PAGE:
NY lawyer receives nearly 5-year prison sentence for defrauding 9-year-old
Photo from the Facebook page of the Law Office of Vincent J. Trimarco Jr.
A federal judge has sentenced a New York lawyer to 57 months in prison for his involvement in a scheme to commit mail and wire fraud against a 9-year-old girl.
Judge Joan Azrack of the U.S. District Court for the Eastern District of New York on Thursday also ordered Vincent J. Trimarco Jr. to pay restitution in the amount of $1.5 million and forfeiture in the amount of $1.5 million, according to Breon Peace, the U.S. attorney for the Eastern District of New York, and Michael Driscoll, the assistant director-in-charge of the FBI’s New York Field Office, who announced the sentence.
Trimarco, a 52-year-old attorney admitted to practice law in New York since 1997, pleaded guilty to the charges against him in October 2020. According to prosecutors, he worked with Rebecca Schaefer’s grandfather to defraud her from April 2012 to August 2017 of settlement proceeds from a federal wrongful death lawsuit.
The settlement was for the in-custody death of Scott Eriksen, Schaefer’s father, reports Newsday. While Eriksen’s father, Gary Eriksen, was originally given the settlement proceeds as heir to the estate in 2011, Schaefer’s paternity was later confirmed and she was identified as Eriksen’s rightful heir in 2012.
Trimarco and Gary Eriksen used her settlement proceeds to purchase a Ferrari F430 Spider for $200,000 and a Jaguar XKR convertible for $57,000, as well as several properties in Suffolk County for more than $600,000. Prosecutors said the pair also invested about $800,000 in the Emporium, a now-closed nightclub in Patchogue, New York.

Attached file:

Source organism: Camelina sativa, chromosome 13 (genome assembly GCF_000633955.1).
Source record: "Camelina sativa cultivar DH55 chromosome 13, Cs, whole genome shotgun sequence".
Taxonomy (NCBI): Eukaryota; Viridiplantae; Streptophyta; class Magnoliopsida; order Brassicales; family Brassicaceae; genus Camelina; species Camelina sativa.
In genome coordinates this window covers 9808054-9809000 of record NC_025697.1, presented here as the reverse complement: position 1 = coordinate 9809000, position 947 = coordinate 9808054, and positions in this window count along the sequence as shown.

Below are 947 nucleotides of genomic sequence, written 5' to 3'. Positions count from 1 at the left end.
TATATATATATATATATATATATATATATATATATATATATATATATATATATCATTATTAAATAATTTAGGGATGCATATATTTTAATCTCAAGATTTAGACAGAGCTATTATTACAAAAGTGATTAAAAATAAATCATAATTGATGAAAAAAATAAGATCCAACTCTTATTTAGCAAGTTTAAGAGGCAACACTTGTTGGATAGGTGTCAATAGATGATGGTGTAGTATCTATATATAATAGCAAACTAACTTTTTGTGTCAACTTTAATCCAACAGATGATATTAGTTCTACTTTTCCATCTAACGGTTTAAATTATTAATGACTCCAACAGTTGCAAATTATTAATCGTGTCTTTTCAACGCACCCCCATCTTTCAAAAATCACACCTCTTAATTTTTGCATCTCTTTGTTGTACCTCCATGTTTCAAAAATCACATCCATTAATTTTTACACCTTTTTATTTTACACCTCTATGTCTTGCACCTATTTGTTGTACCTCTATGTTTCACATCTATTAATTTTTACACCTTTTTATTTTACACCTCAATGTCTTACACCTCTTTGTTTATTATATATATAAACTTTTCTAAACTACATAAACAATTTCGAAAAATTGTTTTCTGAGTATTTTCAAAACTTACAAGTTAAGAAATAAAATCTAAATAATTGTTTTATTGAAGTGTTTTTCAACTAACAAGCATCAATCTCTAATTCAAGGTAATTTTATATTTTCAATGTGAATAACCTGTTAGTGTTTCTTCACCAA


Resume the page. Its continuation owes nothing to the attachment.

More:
“Trimarco’s theft of a seven-figure inheritance from a child so that he could purchase luxury vehicles and invest in real estate is a disgraceful breach of trust and betrayal of his time-honored duties as an attorney,” Peace said in the announcement. “His conduct is an affront to the courts, the bar and the community at large.”
Prosecutors added that Trimarco and his co-conspirator sold the assets they purchased after the Suffolk County Surrogate Court restrained the disbursement of the settlement proceeds and ordered they be returned in April, June and August 2012. Those proceeds, however, were not returned to Schaefer, who is now 20 years old.
“The rightful heir has not received a penny,” Azrack said while sentencing Trimarco, according to Newsday.
“Today’s sentence should serve as a warning that this office will prosecute corrupt attorneys who abuse their positions and break the law for personal gain,” Peace said.
Jeffrey Lichtman, who represents Trimarco, told Law.com that his client plans to “make his victim whole” after he is released from prison.
“This was obviously a very difficult case due to the fact that a lawyer defrauding a client—and ultimately a young girl—was at the center of it,” Lichtman said. “That being said, Mr. Trimarco has done so much good in his life for veteran causes that we believe it made some impact as the court’s sentence was within the range contained in the plea agreement.”